CHICAGO — Thirteen months have passed since Ariel Roman was shot by a Chicago Police officer at a bustling CTA Red Line station in River North.
One of the two bullets that pierced his flesh remains lodged near his sciatic nerve.
“His life is never going to be the same,” Gregory Kulis, one of Roman’s attorneys, said this week.
But while the 34-year-old Roman — who was unarmed when he was shot — continues his recovery, the legal proceedings that were triggered by the shooting have slowed to a crawl.
The Cook County State’s Attorney’s Office, working with the FBI, is still reviewing the shooting and weighing possible criminal charges against Melvina Bogard — the officer who shot Roman — and her partner, Bernard Butler.
The Civilian Office of Police Accountability — the agency that investigates uses of force by CPD officers — concluded its investigation into the shooting nearly six months ago and forwarded its findings and recommendations to CPD Supt. David Brown. COPA’s findings and recommendations weren’t made public, and Brown faced a late Dec. 2020 deadline to decide if he agreed with COPA.
Shortly after the shooting, Roman filed a federal lawsuit against Bogard, Butler and the city. The two officers have both been interviewed by the state’s attorney’s office and FBI, but they haven’t yet sat for depositions in the civil case, further delaying the proceedings, Kulis said.
“My firm belief is that if this was flipped and a citizen shot a police officer and [the shooting] was on video, he’d be arrested and indicted in short order,” Kulis added.
Attorneys representing Bogard and Butler in the civil case didn’t respond to interview requests.
If Brown concurred with COPA, attorneys from the city’s law department would draft administrative charges against Bogard and Butler. Those charges would then be sent to the Chicago Police Board, the nine-person, mayorally-appointed panel that metes out discipline to officers involved in the most serious misconduct cases.
A representative for the police board said the body has not received any charges against Bogard and Butler. A representative for the Law Department said it “is in the process of completing its review of the investigative documents” and declined to comment further.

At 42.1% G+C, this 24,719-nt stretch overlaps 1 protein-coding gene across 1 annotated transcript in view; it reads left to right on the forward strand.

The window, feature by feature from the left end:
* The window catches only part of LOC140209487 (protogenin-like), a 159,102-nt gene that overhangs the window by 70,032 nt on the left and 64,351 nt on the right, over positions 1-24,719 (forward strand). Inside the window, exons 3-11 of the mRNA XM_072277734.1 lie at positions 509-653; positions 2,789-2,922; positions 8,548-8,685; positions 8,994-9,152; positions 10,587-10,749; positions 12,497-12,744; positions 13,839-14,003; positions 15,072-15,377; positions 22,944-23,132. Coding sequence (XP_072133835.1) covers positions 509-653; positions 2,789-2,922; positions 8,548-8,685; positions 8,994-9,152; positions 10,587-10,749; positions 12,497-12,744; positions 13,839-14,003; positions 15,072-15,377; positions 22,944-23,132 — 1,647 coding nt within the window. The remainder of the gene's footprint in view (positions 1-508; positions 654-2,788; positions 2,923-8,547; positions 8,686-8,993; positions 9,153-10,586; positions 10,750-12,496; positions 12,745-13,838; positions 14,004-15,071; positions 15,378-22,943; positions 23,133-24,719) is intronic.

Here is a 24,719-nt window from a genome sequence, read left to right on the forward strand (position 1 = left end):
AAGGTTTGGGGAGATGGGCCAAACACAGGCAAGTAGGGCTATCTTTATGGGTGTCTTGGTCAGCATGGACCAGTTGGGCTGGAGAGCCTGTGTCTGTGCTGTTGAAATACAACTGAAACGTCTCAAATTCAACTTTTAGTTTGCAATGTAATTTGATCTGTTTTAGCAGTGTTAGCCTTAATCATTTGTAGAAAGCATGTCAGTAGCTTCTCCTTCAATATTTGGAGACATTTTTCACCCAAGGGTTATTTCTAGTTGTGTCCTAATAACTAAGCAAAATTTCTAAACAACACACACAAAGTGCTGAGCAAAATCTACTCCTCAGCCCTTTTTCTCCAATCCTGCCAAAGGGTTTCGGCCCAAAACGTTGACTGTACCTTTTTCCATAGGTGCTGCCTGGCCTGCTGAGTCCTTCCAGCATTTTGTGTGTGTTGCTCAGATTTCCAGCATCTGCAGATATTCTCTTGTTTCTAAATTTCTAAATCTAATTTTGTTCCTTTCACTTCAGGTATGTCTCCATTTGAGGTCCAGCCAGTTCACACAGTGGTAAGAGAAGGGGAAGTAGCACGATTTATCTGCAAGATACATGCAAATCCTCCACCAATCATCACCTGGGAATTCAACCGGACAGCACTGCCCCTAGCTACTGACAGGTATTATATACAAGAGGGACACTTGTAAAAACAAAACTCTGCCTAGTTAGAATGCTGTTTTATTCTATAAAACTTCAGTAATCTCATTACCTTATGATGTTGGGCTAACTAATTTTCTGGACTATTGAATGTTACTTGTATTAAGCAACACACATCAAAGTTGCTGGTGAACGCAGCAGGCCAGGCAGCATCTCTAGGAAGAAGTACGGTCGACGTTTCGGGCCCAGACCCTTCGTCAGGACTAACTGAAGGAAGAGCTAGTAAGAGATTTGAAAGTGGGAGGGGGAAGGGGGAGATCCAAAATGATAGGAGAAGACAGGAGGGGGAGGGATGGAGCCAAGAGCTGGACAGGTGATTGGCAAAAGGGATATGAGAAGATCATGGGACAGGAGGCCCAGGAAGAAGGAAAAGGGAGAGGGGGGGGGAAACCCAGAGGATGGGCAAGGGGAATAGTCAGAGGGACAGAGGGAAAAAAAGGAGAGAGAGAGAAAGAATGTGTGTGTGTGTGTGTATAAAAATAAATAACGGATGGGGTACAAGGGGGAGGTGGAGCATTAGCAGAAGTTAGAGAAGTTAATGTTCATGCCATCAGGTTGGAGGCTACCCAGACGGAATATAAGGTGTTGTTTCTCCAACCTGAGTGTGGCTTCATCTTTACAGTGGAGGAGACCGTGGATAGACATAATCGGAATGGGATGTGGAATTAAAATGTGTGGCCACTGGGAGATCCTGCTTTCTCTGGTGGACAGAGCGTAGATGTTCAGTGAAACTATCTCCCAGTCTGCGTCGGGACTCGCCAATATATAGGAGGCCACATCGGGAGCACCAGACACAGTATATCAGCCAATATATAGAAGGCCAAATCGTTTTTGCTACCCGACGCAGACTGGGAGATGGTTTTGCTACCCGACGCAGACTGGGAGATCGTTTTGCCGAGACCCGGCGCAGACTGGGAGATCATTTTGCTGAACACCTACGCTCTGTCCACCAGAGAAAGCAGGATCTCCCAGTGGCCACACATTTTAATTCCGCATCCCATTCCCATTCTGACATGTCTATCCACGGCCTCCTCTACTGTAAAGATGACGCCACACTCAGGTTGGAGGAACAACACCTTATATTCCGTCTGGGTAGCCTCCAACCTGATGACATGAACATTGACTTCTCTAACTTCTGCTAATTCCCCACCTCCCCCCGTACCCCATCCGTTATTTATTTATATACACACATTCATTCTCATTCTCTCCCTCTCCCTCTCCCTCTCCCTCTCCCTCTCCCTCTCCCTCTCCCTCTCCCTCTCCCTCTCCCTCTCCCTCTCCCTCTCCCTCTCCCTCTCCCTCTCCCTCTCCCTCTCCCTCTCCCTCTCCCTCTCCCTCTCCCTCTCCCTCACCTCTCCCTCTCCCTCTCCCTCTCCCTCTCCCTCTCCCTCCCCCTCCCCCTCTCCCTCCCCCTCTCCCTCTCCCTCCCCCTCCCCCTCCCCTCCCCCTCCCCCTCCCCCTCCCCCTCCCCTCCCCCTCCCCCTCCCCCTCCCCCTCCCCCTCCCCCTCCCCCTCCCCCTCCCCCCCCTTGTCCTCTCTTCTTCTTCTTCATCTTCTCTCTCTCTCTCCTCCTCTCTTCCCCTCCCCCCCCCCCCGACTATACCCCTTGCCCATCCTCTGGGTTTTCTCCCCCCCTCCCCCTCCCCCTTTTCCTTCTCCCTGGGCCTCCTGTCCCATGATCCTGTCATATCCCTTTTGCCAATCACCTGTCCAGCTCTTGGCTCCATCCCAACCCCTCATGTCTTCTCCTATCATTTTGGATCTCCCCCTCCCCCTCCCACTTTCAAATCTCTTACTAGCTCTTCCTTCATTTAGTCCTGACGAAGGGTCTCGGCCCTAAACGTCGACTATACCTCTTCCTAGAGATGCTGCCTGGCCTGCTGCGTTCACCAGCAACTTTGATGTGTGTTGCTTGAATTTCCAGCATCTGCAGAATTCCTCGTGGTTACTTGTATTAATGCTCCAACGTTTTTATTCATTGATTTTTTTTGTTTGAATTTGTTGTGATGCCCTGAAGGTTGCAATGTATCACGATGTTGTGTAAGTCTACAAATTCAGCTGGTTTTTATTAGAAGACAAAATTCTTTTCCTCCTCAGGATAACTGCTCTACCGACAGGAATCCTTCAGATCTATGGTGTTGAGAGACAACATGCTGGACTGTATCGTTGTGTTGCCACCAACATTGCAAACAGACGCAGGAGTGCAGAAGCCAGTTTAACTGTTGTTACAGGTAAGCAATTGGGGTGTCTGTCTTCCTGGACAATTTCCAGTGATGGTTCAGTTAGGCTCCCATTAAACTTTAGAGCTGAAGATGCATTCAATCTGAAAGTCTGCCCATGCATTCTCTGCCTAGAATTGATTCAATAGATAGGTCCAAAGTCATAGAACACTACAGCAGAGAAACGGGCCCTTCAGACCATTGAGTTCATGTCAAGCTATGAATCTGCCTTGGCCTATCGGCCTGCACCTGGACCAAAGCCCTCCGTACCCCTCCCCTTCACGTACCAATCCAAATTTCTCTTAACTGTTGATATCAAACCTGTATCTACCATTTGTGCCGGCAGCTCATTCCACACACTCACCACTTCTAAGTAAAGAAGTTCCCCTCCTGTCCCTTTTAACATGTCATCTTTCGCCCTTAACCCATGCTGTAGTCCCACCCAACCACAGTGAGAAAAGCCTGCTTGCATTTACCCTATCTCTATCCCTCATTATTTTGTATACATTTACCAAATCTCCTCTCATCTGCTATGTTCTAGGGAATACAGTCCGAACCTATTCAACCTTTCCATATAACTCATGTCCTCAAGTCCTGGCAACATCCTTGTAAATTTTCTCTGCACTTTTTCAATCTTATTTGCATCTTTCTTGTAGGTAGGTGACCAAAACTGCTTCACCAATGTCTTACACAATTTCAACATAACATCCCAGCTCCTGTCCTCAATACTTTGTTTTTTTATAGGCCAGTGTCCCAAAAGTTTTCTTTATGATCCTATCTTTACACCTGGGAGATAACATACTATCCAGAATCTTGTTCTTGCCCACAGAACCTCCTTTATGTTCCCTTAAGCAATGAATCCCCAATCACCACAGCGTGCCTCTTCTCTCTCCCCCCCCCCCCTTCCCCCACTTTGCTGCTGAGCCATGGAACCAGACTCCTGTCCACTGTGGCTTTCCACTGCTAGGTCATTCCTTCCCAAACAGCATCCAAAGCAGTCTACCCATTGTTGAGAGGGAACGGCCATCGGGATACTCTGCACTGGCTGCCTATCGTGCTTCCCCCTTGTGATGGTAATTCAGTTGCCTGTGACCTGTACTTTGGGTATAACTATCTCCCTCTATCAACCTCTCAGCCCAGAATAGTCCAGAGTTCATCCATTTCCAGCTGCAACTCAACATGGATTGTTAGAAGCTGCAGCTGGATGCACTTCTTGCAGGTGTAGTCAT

In a statement, a representative for COPA noted that the agency’s investigation was concluded in less than a year, saying: “As an agency, we have made timelines and thorough investigations a top priority, as reflected in the investigation of the CTA Red Line officer involved shooting which concluded in 9 months.”
A representative for the CPD didn’t respond to questions about Brown’s still-unknown decision, but it’s likely that COPA recommended severe punishments for both officers.
Just hours after the shooting occurred, COPA’s Chief Administrator, Sydney Roberts, issued a statement calling for both officers to be stripped of their police powers — a move carried out for the CPD shortly thereafter.
On Feb. 28, 2020, in the infancy of Friday evening rush hour, Roman was traveling through the downtown area on a northbound Red Line train. As the train exited the Loop into River North, he walked from car to car — in violation of a city ordinance. Roman’s attorneys said he was diagnosed with anxiety in 2019, and he moved about the train in an effort to calm his nerves. Roman was also carrying a backpack that, police said at the time, contained an illegal amount of marijuana.
Just hours earlier, Mayor Lori Lightfoot and Charlie Beck, then the CPD’s interim superintendent, announced that an additional 50 officers would be assigned to the CTA’s train lines to combat rising criminal activity on public transit.
Bogard and Butler were relatively new to the CPD, with each officer on the force for less than three years. When Roman exited the train at the Grand station, the two cops followed and confronted him near the foot of the escalator on the station platform. Before the COVID-19 pandemic, the Grand station was among the busiest of the CTA’s train lines.
Bogard and Butler — who were already assigned to the CPD’s Mass Transit Unit — tried to place Roman under arrest, but he resisted. As the officers struggled to place him into custody, a passerby recorded the interaction on his cellphone.
The video shows Butler and Roman wrestling on the ground as two already-deployed stun guns lay on the floor. Roman — who ignored repeated orders from both cops to stop resisting — eventually regained his footing. Butler then told Bogard to shoot. After Roman took a few steps forward, Bogard fired a shot into his abdomen.
Roman then ran up the escalator toward the station’s main concourse area, and Bogard fired another shot at him, hitting him in the back.
The witness immediately posted the video to social media, and the footage spread like wildfire before the CPD was able to issue its first statement on the shooting.
After the shooting, Roman was hit with resisting arrest and narcotics charges, though the state’s attorney’s office — at the CPD’s behest — opted to not prosecute Roman.
“Given the totality of the circumstances and the department’s significant level of concern around this incident, it would be insensitive to advocate for these charges,” a CPD spokesman said at the time.